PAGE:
Disadvantages of Delta Incremental

Incrementals depend on all previous backupsA backup set cannot be appended to unless all previous files in the set are available in the same folder as the most recent Incremental. Partial archiving of a backup set is not possible.
Mounting incremental backups may be slowerBecause the Full Index has to be constructed when the Incremental file is opened, this can lead to a delay of a few seconds when browsing images and backups in Windows Explorer.

 


 

Note: A backup set can contain a mixture of Incremental backups with Full and Delta Indexes. If Delta Indexing is enabled mid backup set, then only Incrementals created after enabling will contain delta indexes.

Please ensure that you are using Rescue Media created with Macrium Reflect v6.1 if Delta Indexing is enabled. 
Click the 'Rebuild' button on the final Rescue Media Wizard page. See:  Creating rescue media for more information.


German Language Support

Macrium Reflect Home, Workstation, Server and Server Plus now includes German language support. Macrium Reflect Free edition German language support will be coming soon.

 

 Click here to show how to change the user interface language...

If your Windows language is set to a German locale then new installs will be prompted to choose a language in the installer.

To change the language for an existing installation, press the key Ctrl + Shift + L at the same time:


Reflect will then automatically re-start with the changed language. 


Destination drive letter discovery using Volume GUID path

When saving a backup definition XML file you can now optionally save the Volume GUID path instead of the drive letter for the backup destination drive. This enables Macrium Reflect to handle drive letter changes caused by inconsistent Windows drive letter assignments. Typically this can happen if you are using multiple external USB drives.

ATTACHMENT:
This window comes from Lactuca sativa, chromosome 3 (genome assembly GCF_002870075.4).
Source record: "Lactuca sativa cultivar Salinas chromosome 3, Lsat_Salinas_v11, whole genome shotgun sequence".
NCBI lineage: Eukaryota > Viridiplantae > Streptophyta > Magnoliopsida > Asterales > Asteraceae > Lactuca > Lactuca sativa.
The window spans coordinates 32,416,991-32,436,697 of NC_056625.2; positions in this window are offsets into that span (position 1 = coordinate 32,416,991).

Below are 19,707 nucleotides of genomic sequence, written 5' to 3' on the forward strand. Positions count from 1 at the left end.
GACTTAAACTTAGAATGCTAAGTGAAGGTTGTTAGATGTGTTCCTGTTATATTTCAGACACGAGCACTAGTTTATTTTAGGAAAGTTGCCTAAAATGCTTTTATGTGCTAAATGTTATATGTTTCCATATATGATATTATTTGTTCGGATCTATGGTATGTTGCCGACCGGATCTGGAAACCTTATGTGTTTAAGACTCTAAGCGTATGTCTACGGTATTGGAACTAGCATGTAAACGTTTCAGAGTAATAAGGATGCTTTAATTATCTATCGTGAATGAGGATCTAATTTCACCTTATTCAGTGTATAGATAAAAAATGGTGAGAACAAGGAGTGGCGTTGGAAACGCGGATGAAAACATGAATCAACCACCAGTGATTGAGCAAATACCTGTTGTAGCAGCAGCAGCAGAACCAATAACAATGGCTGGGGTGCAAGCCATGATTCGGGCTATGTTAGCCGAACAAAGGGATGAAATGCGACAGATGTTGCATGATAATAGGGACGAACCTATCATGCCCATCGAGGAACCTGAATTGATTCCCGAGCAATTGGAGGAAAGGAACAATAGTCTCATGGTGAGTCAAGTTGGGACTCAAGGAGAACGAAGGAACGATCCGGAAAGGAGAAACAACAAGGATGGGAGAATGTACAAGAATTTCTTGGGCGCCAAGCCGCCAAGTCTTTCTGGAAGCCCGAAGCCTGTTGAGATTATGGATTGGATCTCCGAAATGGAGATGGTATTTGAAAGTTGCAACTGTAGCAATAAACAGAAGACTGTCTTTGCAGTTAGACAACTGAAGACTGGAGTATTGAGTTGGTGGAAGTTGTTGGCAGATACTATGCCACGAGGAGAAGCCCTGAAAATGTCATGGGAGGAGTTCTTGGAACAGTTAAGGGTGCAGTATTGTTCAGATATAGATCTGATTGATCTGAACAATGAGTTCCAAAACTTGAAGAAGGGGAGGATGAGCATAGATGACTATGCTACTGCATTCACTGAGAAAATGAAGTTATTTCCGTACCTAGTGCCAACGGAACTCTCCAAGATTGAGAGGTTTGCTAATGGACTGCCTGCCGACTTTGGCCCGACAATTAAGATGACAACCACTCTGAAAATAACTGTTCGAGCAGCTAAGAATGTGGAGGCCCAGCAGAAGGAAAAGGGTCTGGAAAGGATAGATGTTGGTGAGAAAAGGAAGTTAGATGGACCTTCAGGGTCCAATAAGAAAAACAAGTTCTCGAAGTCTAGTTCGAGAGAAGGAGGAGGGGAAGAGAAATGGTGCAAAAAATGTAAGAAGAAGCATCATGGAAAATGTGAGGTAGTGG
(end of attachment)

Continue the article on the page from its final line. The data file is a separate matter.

The volume GUID path uses the format \\?\Volume{GUID}\Folder\  where GUID is a globally unique identifier for the volume such as: 'e862fd21-bb78-4f82-8e79-30325125c9c2'
 Click here to show how to enable Volume GUID paths...

Take 'Other Tasks' >'Edit Defaults' > 'Advanced' > 'Destination Drive Discovery'...

OptionDescription
Use assigned drive letter (default)

The drive letter in the destination path is used exclusively to locate the backup target path.
The destination path is saved in the format '<DRIVE LETTER>:\Folder\'

This enables multiple backup drives to be used in rotation if Windows assigns the same drive letter for each drive.

Use volume GUID path

The unique volume identifier associated with the backup drive is saved in the backup definition file and used to locate the destination path.
The destination path is saved in the format '\\?\Volume{GUID}\Folder\'

This enables Windows to assign a different letter to the same drive and the new letter will be automatically chosen as the backup destination.

Note: If 'Use volume GUID path' is selected you must edit/re-save existing backup definitions to reflect the change in the XML file.